interpretation of a different regulation that a[a]ny reader of this Court's opinions
should think that the [Auer deference] doctrine is on its last gasp.a United Student
Aid Funds, Inc. v. Bible, 136 S. Ct. 1607, 1608 (2016) (Thomas, J., dissenting in
the denial of a petition for a writ of certiorari). Justice Thomas further observed
[B]y deferring to an agency's litigating position under the
guise of Seminole Rock, courts force regulated entities
like petitioner here to divine the agency's interpretations
in advance, lest they be held liable when the agency
announces its interpretations for the first time in
litigation. By enabling an agency to enact vague rules
and then to invoke Seminole Rock to do what it pleases in
later litigation, the agency (with the judicial branch as its
co-conspirator) frustrates the notice and predictability
purposes of rulemaking, and promotes arbitrary
Id. (internal quotations and citations omitted).
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That is exactly what has happened here, except DOE and DOJ took another
step past the precipice. They created an ambiguity where one never existed and
replaced the term asexa with agender identity.a The implications are endless if
Executive Branch agencies are permitted to rewrite statutes and regulations
whenever they are able to manufacture an ambiguity no matter how novel it may
be. Principles of federalism and separation of powers are at stake, and atime is of
the essence.a See May 31, 2016 Order at 5 (ECF Doc. 90).
The Scope of the Right to Bodily Privacy is a Substantial Question
Throughout the United States.
Replacing the term asexa in Title IX with the term agender identitya presents
a substantial question of national importance. Such a shift in focus effectively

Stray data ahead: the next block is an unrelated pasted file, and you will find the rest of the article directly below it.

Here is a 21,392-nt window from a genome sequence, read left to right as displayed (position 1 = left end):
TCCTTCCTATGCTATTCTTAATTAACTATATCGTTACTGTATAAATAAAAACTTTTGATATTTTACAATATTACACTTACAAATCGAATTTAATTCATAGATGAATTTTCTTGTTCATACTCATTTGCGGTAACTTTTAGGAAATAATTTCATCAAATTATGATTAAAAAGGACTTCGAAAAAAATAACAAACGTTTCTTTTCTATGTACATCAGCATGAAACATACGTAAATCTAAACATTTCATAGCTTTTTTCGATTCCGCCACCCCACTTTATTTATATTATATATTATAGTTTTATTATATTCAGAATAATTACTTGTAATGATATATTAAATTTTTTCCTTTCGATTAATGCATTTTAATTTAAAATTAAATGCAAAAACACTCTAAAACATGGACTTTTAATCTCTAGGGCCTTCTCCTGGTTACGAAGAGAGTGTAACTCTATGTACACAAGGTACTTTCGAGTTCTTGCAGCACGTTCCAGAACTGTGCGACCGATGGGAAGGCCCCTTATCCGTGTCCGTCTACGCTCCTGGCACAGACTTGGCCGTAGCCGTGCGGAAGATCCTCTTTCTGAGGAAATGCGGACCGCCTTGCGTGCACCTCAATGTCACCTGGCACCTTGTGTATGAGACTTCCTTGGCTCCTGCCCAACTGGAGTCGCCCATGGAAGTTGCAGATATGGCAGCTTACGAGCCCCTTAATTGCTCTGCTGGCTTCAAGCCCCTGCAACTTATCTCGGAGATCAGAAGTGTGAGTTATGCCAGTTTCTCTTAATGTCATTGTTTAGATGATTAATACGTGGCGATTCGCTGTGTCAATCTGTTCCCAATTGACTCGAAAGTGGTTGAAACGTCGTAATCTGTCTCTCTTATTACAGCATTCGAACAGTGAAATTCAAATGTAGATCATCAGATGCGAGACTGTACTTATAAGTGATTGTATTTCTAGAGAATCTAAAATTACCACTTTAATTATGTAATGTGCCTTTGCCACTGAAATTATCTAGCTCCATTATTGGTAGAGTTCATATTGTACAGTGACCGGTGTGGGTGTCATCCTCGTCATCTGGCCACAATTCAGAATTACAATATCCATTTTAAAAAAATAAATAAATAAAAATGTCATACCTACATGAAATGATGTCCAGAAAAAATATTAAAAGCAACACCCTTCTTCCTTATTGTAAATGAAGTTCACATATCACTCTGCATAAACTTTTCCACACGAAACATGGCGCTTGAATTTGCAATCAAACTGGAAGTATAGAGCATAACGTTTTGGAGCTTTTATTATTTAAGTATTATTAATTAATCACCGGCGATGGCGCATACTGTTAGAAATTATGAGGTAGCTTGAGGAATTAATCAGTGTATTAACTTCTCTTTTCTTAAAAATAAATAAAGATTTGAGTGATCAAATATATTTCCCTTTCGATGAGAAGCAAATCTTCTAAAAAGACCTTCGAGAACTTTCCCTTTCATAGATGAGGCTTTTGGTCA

obliterates the distinctions between the sexes and permits unfettered access to
facilities intended for use of the opposite sex. Not only is it contrary to the
historical norms of civilization, it is contrary to the intent of Title IX and wellestablished law recognizing the dignity and freedom of bodily privacy.
Title IX and its implementing regulations were designed and intended to
preserve personal privacy, not to force biological males and females to share
private facilities. Title IX specifically provides that anothing contained herein
shall be construed to prohibit any educational institution . . . from maintaining
separate living facilities for the different sexes.a 20 U.S.C. ASS 1686. See also, e.g.,
118 Cong. Rec. 5807 (1972) (aThese regulations would allow enforcing agencies
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to permit differential treatment by sex onlyavery unusual cases where such
treatment is absolutely necessary to the success of the programasuch as in classes
for pregnant girls or emotionally disturbed students, in sports facilities or other
instances where personal privacy must be preserved.) (emphasis added); 117
Cong. Rec. 39260 (1971). Congress clearly recognized the need for bodily privacy
for each biological sex. Further, DOEas own regulations implementing Title IX
permit educational institutions to provide aseparate toilet, locker room, and shower
facilities on the basis of sexa; separate housing aon the basis of sexa; separate
athletic teams afor members of each sexa; and to consider an employeeas sex for
employment in a sex-segregated locker room or toilet facility.
34 C.F.R. ASSASS
106.33, 106.32, 106.41, 106.61.
The Supreme Court also has recognized that there (1) are inherent
a[p]hysical differences between men and womena that are aenduringa and render
athe two sexes . . . not fungiblea and (2) that each sex must be afforded privacy
from the other sex. United States v. Virginia, 518 U.S. 515, 533, 550 n. 19
(1996).2 This Court likewise has held that individuals have a right to bodily
privacy. See Lee v. Downs, 641 F.2d 1117, 1119 (4th Cir. 1981). In particular,
In a 1975 Washington Post editorial, then Columbia Law School Professor Ruth
Bader Ginsburg wrote that a[s]eparate places to disrobe, sleep, perform personal
bodily functions are permitted, in some situations required, by regard for